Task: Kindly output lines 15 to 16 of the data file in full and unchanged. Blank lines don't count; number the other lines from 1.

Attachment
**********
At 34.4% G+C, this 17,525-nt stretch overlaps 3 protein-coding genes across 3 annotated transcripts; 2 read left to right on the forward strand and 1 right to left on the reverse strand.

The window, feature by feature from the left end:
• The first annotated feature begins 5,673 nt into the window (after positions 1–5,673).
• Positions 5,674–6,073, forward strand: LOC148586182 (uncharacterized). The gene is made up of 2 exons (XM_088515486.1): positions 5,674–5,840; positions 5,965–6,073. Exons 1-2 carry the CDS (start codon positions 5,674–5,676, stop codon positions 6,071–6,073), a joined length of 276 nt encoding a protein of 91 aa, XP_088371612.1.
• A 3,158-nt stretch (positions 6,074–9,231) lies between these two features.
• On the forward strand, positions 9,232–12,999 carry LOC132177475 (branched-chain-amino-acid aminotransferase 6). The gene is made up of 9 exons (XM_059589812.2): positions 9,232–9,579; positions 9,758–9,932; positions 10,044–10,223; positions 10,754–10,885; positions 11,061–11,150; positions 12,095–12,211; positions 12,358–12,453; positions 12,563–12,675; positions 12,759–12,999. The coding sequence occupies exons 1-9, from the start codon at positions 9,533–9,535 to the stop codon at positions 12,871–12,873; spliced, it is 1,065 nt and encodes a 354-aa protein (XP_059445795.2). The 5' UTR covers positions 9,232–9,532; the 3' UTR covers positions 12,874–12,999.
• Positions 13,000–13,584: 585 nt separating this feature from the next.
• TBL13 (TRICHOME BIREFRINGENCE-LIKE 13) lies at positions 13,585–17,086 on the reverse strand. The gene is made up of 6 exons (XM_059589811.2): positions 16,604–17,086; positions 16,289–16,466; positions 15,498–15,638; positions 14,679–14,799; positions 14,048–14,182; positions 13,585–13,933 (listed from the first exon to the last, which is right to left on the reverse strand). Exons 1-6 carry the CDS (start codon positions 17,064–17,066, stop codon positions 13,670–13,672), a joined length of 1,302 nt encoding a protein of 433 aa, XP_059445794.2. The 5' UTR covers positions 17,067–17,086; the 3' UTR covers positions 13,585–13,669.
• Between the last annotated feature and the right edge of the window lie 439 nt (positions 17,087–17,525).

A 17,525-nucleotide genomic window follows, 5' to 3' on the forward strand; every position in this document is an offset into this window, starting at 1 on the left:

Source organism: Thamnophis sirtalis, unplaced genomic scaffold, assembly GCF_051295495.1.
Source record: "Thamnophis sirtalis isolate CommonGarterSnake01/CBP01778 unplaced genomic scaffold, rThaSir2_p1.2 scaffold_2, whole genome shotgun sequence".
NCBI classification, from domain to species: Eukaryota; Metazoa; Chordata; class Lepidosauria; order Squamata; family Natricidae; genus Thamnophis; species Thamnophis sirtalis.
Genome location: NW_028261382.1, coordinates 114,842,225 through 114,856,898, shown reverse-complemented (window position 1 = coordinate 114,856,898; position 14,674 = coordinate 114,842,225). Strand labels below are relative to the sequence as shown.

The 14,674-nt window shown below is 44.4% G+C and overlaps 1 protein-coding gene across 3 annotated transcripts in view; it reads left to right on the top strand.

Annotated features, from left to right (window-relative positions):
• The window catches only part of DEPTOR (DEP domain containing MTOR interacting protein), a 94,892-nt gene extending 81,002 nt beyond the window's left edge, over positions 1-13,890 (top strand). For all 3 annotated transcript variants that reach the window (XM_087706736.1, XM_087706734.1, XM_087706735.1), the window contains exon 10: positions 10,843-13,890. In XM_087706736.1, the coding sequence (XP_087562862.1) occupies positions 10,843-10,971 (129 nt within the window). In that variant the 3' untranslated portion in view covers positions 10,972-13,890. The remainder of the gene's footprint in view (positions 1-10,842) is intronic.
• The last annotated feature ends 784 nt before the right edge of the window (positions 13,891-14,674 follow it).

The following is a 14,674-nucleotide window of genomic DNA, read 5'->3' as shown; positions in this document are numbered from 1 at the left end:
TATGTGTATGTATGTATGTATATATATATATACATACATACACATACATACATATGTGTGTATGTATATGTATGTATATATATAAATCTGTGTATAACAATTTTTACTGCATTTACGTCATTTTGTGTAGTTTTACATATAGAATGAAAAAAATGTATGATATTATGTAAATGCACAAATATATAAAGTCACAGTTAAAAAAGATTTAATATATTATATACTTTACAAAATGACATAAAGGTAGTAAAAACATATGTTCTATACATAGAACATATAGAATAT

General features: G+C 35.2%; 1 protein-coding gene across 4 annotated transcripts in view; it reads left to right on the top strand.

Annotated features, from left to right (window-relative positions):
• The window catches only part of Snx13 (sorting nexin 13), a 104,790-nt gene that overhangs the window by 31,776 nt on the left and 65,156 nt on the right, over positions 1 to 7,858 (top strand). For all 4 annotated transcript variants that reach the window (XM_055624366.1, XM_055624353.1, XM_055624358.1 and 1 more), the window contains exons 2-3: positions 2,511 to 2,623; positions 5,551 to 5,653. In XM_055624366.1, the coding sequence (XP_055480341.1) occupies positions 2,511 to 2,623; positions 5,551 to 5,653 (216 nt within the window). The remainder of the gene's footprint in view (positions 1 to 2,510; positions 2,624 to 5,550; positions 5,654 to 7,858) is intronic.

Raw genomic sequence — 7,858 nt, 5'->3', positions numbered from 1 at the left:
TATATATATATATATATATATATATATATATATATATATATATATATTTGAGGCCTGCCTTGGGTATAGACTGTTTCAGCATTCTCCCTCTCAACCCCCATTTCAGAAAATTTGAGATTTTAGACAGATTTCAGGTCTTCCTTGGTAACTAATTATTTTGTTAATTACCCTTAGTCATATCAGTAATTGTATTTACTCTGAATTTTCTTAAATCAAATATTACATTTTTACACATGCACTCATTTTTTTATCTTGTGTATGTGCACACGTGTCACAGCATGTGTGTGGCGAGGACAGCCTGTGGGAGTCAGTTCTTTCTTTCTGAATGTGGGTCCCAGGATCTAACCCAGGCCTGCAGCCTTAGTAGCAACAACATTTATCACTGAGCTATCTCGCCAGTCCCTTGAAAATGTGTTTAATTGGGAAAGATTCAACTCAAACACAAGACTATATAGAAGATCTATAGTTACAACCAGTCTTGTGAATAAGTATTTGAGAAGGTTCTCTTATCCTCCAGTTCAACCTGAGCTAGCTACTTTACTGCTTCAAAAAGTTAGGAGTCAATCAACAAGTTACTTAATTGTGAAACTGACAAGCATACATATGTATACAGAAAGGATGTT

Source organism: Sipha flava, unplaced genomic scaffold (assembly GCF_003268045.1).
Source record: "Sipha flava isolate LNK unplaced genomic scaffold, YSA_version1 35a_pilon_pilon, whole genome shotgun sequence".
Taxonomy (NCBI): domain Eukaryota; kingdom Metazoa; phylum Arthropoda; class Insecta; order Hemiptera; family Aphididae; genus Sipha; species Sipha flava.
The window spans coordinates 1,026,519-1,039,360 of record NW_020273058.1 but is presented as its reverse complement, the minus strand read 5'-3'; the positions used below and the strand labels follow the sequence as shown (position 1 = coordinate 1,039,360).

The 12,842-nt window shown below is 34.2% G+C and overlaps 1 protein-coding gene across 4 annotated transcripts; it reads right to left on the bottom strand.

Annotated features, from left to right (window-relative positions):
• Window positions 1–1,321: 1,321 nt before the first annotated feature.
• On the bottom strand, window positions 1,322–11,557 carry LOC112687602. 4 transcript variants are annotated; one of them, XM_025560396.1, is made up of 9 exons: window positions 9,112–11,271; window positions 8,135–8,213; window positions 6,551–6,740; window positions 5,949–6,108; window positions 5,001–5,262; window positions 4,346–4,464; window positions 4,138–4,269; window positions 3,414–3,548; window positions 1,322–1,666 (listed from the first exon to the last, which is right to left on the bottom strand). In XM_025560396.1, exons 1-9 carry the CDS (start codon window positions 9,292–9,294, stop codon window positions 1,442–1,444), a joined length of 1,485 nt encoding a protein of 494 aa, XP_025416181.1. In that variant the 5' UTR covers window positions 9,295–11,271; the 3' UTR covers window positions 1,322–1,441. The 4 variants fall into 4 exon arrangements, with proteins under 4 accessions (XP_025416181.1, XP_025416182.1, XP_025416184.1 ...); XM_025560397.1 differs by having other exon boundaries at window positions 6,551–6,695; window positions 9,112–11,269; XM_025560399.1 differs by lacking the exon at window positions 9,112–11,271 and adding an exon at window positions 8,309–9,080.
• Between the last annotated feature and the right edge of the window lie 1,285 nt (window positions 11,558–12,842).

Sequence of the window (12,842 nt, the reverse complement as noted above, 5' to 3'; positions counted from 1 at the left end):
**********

The 14,674-nt window shown below is 44.4% G+C and overlaps 1 protein-coding gene across 3 annotated transcripts in view; it reads left to right on the top strand.

Annotated features, from left to right (window-relative positions):